October 28, 1998

Do you ever think Washington has lost touch with the issues you care about? Believe me, I know how you feel.

Here's a simple way to make things better: Vote.

If you care about the kind of schools your children attend, if you are concerned about whether Social Security and Medicare will survive into the 21st century, or if you think the quality of your health care is important, you should vote. If you care about crime, the effects of tobacco on your children's health or whether Americans have access to affordable, quality child care, you should vote.

It doesn't matter if you're 18 or 85. It doesn't matter if you live in a big state or a small state, the North or the South. It doesn't matter if you're a Republican, a Democrat or an Independent. If you care about the issues that affect Americans and their families, you should vote on Nov. 3.

As I travel around the country, I meet lots of people who are fed up with Washington. They say, "I care about my kids' schools. I care about health care, Social Security and the environment. But my vote doesn't matter. Those politicians in Washington don't pay attention to me."

I disagree. Every voter has the power to make America's leaders stand up and pay attention.

Citizen participation is the oxygen of our democracy. Our founding fathers fought and died for our right to vote. Yet, today, Americans go to the polls in smaller numbers than the people of any other advanced democratic nation.

In 1994, only 12 percent of first-time voters, ages 18 to 19, cast ballots. In the last Presidential election, fewer than 50 percent of those who registered voted.

Last month's turnout for the primaries was even more dismal. In the 36 states that held statewide contests, only 18 percent of registered voters went to the polls. Sixteen states saw participation fall to record lows.

This raises two questions: Why is it happening, and does it matter?

Does low voter turnout matter? Can your vote have an impact on what happens at your local school board, on your city council, in your statehouse or even in Washington? You bet.

Your vote affects not only the outcome of decisions that are made by elected officials but even whether an issue like child care or Social Security ever makes it to the table.

Why has our voter turnout fallen so dramatically in recent decades? Interviews with non-voters tell us there are a number of reasons they don't vote, including stress, lack of time and a disenchantment with politics that ranges from mere irritation to outright anger and alienation.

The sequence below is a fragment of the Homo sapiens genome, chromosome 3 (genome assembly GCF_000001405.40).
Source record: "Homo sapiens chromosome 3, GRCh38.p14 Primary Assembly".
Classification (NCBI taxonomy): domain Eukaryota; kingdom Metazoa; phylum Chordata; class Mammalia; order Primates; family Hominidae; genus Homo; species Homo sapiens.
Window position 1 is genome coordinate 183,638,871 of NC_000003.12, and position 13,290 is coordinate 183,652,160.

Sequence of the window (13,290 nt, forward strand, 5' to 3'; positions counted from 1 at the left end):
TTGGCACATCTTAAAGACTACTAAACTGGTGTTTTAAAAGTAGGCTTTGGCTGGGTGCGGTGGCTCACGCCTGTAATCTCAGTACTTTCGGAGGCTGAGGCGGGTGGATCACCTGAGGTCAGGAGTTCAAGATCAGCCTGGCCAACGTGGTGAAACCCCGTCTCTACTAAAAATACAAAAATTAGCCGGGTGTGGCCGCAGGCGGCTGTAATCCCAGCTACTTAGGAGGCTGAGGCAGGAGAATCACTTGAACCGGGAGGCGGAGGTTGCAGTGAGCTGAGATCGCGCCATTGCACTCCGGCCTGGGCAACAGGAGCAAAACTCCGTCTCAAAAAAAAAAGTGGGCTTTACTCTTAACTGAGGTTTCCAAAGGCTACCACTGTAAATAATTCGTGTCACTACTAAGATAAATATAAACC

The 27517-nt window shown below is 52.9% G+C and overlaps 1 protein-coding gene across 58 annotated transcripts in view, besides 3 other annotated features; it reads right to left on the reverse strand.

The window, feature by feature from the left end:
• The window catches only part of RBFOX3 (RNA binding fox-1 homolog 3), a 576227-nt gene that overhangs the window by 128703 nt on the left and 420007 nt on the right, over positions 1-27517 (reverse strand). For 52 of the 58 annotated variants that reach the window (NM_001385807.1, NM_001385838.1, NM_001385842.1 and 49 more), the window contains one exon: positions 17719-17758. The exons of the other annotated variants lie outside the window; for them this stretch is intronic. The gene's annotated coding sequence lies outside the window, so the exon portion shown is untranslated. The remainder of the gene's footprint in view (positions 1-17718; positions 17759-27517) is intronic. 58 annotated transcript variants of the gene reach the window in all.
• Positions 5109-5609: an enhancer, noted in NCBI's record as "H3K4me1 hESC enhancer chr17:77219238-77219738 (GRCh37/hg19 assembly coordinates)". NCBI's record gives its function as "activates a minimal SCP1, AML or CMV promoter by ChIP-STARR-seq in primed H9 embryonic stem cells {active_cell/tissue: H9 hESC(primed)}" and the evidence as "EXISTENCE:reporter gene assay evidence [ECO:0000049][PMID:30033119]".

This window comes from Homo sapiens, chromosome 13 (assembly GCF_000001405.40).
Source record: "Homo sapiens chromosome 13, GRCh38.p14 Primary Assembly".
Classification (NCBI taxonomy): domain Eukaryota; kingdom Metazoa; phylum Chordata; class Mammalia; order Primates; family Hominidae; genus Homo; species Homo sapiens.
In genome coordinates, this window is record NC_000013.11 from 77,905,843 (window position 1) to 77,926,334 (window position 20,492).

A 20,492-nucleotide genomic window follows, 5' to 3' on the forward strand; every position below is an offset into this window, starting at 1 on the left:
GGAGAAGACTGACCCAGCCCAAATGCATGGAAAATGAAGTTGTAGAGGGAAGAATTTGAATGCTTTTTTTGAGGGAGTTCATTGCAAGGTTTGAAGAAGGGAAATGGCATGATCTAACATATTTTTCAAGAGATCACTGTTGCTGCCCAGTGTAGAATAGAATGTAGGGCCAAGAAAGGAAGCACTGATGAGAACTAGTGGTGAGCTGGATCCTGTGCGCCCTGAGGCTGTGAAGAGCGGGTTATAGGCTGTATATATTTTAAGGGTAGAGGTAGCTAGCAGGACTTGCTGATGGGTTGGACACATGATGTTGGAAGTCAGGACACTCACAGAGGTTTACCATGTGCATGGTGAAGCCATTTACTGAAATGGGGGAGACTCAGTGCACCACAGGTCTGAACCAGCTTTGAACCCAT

Several political observers also point to television, which eats up huge chunks of our free time, isolates us in our homes and increases pessimism among those who watch it. Sadly, as the influence of television on politics increases, grass-roots citizen participation decreases.

If our democracy is to thrive -- indeed survive -- in the 21st century, we must seize the opportunity to reverse this trend.

When I hear the statistics of how few Americans actually go to the polls on Election Day, I often think of the brave men and women who endured years of contempt and derision in the struggle to bring the 19th Amendment to our Constitution. What would Susan B. Anthony, Lucretia Mott and Elizabeth Cady Stanton say today if they were to learn how many women in this country don't vote?

A few years ago, I saw a poster I'll never forget. On it was a picture of a woman with a piece of tape covering her mouth. The caption read, "Most politicians think women should be seen and not heard. In the last election, 54 million women agreed with them."

This year, I hope that all women -- and men -- will make sure their voices are heard.

The choices we face on Election Day are too important to cede to a few. They are not just about who will sit on our school boards and on our city councils, in our state attorney's offices and in our governor's chairs, in our statehouses and in our halls of Congress. The choices we make are not just about whether Democrats or Republicans win more seats.

The choices we make are about our schools, our economy and our environment. They're about our children's security. Our choices are not just about honoring the past. They are about ensuring the future.

On Nov. 3, don't let someone else make your choices for you. Vote.

To find out more about Hillary Rodham Clinton and read her past columns, visit the Creators Syndicate web page at